The exhibition shows many objects which came into the MKG during the core Nazi period from 1933 to 1945. This was the case for some 600 works of art acquired during these years by the MKG or donated to the museum. Later purchases must also be investigated, since a documentation certifying the whereabouts and movements of objects during the Nazi period is a requirement. Particular attention is paid to silverware formerly owned by Jewish families. After many objects had been returned to their former Jewish owners and a compensation payment had been made to the Jewish Trust Corporation, the remaining objects were distributed among the Hamburg museums in 1960. But in many cases it still needs to be clarified how to deal with this silverware. The search for the right way to address this problem is a challenge which the MKG is ready and willing to take up in the context of this exhibition and also in close cooperation with other museums.

Provenance research became obligatory for German museums with the Washington Agreement on restitution and compensation for the victims of National Socialism in 1998. The purpose of this remit is to identify those objects of art which are burdened by a possible history of persecution by the Nazis, to trace their locations and movements during this period and to provide compensation where necessary. The MKG wishes to face up to its historical responsibility and, after a period of intensive research, would like to present its initial findings and conclusions in this exhibition. The focus lies on the “biographies” of the individual art objects. Every one of them has its own story to tell, linked to its creation, its function and the paths through which it found its way into the museum’s collections.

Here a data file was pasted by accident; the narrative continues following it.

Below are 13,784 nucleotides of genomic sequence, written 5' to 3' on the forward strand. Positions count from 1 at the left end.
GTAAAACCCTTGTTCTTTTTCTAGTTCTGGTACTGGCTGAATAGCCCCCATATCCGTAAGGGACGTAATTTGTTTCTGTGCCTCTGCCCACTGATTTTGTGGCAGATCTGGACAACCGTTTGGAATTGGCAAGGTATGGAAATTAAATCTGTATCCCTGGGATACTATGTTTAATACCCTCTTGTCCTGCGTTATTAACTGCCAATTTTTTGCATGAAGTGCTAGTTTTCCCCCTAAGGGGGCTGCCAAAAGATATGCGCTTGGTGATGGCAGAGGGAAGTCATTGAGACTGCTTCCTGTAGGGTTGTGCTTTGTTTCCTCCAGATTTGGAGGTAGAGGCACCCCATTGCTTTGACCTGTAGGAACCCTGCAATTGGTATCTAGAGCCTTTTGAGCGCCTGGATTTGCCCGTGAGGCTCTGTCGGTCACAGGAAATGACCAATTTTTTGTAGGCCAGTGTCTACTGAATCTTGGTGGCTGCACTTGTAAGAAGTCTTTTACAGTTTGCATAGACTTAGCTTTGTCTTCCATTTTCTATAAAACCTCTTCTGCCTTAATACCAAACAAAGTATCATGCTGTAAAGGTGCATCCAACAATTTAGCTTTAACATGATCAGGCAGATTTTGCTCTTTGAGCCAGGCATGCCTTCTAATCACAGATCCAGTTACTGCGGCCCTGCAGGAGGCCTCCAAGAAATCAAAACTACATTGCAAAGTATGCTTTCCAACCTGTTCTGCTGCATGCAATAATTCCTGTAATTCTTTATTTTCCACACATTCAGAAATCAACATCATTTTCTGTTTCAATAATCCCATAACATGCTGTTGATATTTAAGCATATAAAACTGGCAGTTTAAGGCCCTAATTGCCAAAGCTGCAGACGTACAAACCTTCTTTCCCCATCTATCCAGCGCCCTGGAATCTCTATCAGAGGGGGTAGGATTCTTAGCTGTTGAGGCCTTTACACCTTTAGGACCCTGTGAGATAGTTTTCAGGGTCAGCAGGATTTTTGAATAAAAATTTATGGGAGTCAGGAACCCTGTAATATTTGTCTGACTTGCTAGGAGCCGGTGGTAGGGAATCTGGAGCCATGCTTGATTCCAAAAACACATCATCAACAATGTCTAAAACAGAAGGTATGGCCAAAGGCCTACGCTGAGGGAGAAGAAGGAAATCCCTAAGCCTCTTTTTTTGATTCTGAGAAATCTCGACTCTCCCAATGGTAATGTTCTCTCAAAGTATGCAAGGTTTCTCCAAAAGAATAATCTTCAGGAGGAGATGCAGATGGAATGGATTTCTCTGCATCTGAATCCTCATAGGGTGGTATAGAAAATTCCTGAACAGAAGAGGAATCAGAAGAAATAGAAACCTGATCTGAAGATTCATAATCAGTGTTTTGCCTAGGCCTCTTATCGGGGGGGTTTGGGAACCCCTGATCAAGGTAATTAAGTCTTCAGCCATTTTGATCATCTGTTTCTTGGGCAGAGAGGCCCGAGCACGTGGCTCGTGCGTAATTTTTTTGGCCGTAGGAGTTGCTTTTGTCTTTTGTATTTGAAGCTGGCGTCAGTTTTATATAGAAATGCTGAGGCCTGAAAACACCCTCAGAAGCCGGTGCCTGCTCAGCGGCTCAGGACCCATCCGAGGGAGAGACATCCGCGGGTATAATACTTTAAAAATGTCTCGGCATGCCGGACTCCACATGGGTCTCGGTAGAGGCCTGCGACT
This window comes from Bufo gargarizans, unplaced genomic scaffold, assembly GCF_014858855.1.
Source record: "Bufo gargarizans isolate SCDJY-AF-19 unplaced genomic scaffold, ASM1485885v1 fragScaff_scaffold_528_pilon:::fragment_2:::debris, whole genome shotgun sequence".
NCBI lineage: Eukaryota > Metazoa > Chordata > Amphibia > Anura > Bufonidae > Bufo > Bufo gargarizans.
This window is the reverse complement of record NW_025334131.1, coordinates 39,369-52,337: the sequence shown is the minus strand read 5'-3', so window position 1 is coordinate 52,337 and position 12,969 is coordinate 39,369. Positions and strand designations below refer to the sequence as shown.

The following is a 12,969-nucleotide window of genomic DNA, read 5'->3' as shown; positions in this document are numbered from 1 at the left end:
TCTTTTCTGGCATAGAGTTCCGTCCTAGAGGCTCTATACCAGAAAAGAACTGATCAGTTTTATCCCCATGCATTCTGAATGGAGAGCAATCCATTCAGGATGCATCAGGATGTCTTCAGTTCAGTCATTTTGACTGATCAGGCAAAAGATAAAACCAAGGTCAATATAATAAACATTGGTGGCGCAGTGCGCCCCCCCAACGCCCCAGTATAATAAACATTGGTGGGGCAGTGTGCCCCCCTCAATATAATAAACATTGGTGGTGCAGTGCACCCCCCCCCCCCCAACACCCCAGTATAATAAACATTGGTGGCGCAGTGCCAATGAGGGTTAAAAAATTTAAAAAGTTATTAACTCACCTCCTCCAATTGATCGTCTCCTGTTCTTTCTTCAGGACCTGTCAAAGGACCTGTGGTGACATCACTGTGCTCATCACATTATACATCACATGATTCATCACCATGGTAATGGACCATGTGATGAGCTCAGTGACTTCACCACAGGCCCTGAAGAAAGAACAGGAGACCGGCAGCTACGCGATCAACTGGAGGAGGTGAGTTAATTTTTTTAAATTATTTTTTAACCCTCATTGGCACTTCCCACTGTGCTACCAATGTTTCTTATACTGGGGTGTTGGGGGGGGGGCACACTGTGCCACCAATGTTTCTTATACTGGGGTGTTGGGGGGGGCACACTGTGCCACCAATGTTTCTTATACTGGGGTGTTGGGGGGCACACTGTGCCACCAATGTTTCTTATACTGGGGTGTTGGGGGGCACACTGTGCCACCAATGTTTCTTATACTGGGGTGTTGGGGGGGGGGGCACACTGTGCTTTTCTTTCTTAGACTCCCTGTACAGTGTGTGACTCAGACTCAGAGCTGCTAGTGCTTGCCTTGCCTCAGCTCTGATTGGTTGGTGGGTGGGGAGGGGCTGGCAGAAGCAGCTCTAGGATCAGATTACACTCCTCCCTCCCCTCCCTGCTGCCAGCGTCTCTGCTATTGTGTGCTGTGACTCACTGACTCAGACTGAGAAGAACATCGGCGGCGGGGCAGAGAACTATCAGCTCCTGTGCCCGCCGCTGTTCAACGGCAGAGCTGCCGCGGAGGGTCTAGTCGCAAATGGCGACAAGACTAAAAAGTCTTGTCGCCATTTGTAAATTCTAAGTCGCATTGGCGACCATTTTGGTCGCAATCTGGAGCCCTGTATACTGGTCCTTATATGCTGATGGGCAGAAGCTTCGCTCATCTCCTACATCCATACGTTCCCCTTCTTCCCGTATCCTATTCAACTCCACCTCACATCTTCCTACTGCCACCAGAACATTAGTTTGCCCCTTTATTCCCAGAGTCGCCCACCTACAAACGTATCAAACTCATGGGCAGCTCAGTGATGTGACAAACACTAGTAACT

With this presentation, the MKG would like to make a contribution to breaking down the reserve which exists against this discipline in art history. Museums are often faced with criticism because they only react when they are confronted with demands for restitution. The necessary and time-consuming research can hardly be done under pressure, and thus runs the risk of producing controversial decisions. This investigative work, which in the mind of the public is often associated with the stigma of loss, is intended to be shown in a fresh light, incorporating the experiences of the museum has made in this academic field.

Provenance research combines current studies with a museum discipline and looks back on the continuous process of investigating a museum’s collection and its own history. In this endeavour, the institutions are supported by politics and receive funding from the Federal Government via the Bureau for Provenance Research (Arbeitsstelle für Provenienzforschung) at the Institute for Museum Research at the Staatliche Museen zu Berlin/Stiftung Preußischer Kulturbesitz.